# How do you find the enthalpy change for a given reaction?

$0.500\,\mathrm g$ of magnesium chips are placed in a coffee-cup calorimeter and $100.0\,\mathrm{mL}$ of $1.00\,\mathrm M$ $\ce{HCl}$ is added to it. The reaction is:

$$\ce{Mg(s) + 2HCl(aq) -> H2(g) + MgCl2(aq)}$$

The temperature of the solution increases from $22.2\,^{\circ}\mathrm{C}$ to $44.8\,^{\circ}\mathrm{C}$. What’s the enthalpy change for the reaction, per mole of $\ce{Mg}$? Assume specific heat capacity of solution is $4.20\,\mathrm {J\,g^{-1}K^{-1}}$ and density of the $\ce{HCl}$ solution is $1.00\,\mathrm {g/mL}$.

I don't understand how to solve this; does this have to do with heat capacity equation? (Or is that just a completely different thing).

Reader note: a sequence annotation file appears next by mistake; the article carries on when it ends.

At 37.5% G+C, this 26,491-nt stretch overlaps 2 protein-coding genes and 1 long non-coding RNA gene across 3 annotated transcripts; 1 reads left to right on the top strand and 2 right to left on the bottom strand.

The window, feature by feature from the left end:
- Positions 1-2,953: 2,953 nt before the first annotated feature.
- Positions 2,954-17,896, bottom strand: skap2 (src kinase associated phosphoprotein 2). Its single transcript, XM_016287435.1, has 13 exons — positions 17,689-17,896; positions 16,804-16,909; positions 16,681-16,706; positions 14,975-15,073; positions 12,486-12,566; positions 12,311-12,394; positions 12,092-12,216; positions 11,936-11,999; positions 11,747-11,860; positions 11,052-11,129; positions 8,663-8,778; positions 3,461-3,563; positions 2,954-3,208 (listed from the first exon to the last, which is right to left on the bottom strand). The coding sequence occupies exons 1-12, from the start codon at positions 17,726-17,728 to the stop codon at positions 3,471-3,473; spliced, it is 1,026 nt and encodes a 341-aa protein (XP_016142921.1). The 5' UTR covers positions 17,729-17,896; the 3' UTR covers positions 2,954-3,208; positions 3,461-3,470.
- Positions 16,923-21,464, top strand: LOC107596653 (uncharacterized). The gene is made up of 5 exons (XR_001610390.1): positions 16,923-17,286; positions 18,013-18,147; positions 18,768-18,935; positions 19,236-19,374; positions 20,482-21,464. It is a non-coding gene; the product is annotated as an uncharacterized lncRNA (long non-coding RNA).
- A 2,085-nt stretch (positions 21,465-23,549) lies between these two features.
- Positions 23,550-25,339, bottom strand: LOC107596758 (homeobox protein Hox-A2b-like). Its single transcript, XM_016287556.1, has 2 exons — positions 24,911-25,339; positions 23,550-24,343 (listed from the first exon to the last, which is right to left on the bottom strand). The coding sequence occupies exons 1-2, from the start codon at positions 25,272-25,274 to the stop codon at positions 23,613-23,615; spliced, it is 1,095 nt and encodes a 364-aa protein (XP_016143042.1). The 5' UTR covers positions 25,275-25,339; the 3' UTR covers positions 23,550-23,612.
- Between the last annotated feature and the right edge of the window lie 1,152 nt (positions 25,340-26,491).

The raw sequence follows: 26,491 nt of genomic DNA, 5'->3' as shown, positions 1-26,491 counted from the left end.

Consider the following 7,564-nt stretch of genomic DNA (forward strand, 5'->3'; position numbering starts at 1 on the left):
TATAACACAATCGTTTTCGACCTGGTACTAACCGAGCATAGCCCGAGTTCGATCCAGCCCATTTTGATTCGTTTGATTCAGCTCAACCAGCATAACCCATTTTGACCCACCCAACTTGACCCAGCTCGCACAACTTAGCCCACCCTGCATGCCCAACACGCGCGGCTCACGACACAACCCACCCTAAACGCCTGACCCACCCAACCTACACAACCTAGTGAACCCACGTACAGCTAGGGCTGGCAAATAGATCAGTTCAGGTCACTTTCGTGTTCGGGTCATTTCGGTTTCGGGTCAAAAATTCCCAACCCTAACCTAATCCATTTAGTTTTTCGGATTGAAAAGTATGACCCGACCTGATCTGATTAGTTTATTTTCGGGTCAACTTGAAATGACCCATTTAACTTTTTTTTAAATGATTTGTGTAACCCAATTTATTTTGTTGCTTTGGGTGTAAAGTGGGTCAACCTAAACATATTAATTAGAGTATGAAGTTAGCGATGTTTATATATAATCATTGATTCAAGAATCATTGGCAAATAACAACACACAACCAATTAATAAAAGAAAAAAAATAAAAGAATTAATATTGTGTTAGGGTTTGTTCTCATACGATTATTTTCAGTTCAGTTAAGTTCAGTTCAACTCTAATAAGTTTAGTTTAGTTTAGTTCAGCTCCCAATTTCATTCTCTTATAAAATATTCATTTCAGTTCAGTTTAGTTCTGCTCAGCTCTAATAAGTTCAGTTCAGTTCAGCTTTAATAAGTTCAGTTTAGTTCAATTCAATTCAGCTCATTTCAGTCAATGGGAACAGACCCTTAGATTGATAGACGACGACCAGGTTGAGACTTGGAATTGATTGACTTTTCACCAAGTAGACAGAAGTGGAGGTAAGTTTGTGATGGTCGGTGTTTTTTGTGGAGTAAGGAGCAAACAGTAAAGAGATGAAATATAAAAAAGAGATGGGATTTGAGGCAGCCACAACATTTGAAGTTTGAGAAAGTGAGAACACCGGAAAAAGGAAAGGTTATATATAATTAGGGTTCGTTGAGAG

$$q = mc\Delta T$$

(Also note this is not a homework problem. The answer should be $\Delta H = -4.64 \cdot 10^{5}\,\mathrm{J\,mol^{-1}}$ $\ce{Mg}$, but I don't know how to get there and would like to understand.)

• You're on the right track. The enthalpy change is reflected in the heat released the reaction (you immediately know it should be negative). This heat is absorbed by the water, raising its temperature. You need to back compute the amount of heat using the temperature change and then determine how much heat per mole of magnesium. – Zhe Nov 29 '16 at 4:08

• Step 1 Calculate $q_\text{solution}$. To do so, you have to have in mind that the mass of the solution is aproximatly equals to $100\ \mathrm{ml}$ of $\ce{HCl}$ plus the mass of $\ce{Mg}$.
• Step 2 Calculate $q_\mathrm{rxn}$
• Step 3 Calculate the value of $\Delta H$ per mole.